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Grand Jury probes Inyo D.A.’s Office

July 19, 2012

Art Maillet

Even Inyo County’s Grand Jury, which is charged with investigating “willful or corrupt misconduct in office,” couldn’t get an answer out of District Attorney Art Maillet as to why his office released inappropriate information about his political opponent back in 2010.
According to the 2011-12 Grand Jury Final Report, Maillet declined to answer any questions on the matter, citing private personnel matters in his public office.
The jury had met with Maillet to discuss what it called “public criticisms” of the D.A.’s Office, including his refusal to release any information to the media so it can report on matters of public record to taxpaying citizens.
Specifically, the Grand Jury wanted to address:
• What it called an increased number of summons for potential jurors;
• Plea bargaining and sentencing guidelines and time-lines;
• The D.A.’s Office’s “no comment” policy regarding the media; and
• The 2010 release of private information from the D.A.’s Office to the media regarding one of Maillet’s political opponents.
In its report, the Grand Jury said “media relations are important to the operation of any government. There is a lack of communication between the District Attorney and news sources in the public’s right to know, even when dealing with information having nothing to do with attorney-client privilege.”
According to the Grand Jury, Maillet said his “no comment” policy stems from a “flow if misinformation and misstatements through the press.”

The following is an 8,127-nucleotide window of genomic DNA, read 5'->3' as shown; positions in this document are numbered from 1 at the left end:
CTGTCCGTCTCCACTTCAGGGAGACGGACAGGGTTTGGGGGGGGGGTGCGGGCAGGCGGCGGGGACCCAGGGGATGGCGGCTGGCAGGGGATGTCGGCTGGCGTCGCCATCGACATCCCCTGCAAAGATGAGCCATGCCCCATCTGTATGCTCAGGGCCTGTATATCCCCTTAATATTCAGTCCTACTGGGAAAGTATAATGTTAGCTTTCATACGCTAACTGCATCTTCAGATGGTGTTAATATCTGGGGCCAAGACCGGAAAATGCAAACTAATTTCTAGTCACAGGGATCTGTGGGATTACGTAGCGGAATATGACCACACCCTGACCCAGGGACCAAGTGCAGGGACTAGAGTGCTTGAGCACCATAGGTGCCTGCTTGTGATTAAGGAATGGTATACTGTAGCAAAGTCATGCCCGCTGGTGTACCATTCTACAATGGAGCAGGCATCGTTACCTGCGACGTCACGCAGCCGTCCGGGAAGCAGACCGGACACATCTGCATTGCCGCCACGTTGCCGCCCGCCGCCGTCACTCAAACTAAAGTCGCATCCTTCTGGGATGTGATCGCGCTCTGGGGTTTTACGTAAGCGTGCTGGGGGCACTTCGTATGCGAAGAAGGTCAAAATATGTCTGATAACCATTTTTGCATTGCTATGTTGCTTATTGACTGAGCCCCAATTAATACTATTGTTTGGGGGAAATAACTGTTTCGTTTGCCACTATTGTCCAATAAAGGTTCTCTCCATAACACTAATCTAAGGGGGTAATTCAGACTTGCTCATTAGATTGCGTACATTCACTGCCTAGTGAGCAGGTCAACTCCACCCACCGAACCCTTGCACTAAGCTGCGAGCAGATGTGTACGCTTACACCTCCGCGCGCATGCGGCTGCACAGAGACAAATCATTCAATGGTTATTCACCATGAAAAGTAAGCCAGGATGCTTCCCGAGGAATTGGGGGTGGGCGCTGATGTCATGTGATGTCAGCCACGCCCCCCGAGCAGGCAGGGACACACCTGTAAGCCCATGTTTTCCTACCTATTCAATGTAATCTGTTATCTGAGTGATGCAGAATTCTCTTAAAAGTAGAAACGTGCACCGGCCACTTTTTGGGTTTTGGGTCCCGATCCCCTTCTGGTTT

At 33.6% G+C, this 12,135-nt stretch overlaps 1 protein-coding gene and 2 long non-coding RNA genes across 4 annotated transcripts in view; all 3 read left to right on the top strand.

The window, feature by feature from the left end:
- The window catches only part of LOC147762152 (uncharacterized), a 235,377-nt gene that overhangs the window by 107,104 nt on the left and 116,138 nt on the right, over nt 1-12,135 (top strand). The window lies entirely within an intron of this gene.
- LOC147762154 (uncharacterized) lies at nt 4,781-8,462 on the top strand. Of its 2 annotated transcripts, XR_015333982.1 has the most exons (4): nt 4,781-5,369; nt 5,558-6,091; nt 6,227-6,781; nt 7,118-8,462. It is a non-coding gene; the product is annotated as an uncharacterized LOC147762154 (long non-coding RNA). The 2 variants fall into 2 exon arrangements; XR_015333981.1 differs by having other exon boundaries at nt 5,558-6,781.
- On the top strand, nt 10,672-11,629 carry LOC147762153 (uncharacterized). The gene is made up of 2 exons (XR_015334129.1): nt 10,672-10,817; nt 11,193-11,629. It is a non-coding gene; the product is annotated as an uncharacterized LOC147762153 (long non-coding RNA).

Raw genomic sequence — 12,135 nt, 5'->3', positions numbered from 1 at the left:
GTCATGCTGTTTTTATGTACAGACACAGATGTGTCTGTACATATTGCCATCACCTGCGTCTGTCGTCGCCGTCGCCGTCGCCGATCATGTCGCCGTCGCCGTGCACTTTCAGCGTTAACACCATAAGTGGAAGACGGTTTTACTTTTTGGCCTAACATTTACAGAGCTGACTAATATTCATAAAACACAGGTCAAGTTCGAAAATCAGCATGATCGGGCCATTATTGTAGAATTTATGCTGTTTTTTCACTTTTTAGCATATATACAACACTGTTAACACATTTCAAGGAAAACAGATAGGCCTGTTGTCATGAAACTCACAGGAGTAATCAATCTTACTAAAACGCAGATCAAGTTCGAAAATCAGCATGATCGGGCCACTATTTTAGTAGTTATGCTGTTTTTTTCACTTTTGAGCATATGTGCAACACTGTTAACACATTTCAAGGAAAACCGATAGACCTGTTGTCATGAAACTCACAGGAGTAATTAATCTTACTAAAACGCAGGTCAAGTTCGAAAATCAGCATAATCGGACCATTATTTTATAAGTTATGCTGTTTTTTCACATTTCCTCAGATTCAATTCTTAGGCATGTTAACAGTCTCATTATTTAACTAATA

This was not Maillet’s stated reason for the gag order when it was initially implemented shortly after he lost a change of venue hearing in a high-profile murder case in 2010. At that time, Maillet said he would no longer be speaking to the media because its representatives had “sensationalized” the murder case, causing him to lose the change of venue motion.
Furthermore, at no point in the two years since the gag order was issued has this media outlet been notified by Maillet or anyone else from the District Attorney’s Office of any publishing of “misinformation or misstatements” – either as a reason for declining to comment or in an effort to correct the historical record.
The Grand Jury recommended that the D.A. make regular press releases, in writing, to the media, which would provide a record of what he released, while giving media outlets a reliable way to obtain information from his office.
The Grand Jury Report also said, “The county should establish an ongoing workshop for all county executives on ways to keep and improve media and public relations.”
The recommendation goes on to say that future Grand Juries should continue to monitor the communication problems and provide a format for meeting with a media spokesperson and county executives to address further problems.
On the topic of a release of private information about a political opponent, the Grand Jury Report states that, “the District Attorney would not discuss what he expressed was an ‘internal personnel issue.’”
The report also states that Maillet did have advanced knowledge of the release of that information.
The release of information about the D.A.’s political opponent was “reviewed and concluded by the State Attorney General and the State Bar Association for ethics violations,” the jury’s report states.
The A.G.’s Office ultimately declined to pursue the matter, according to County Counsel Randy Keller, who shares the view that any information related to the incident in question is private because it involves personnel matters. This view, according to independent legal counsel consulted by The Inyo Register, is held erroneously.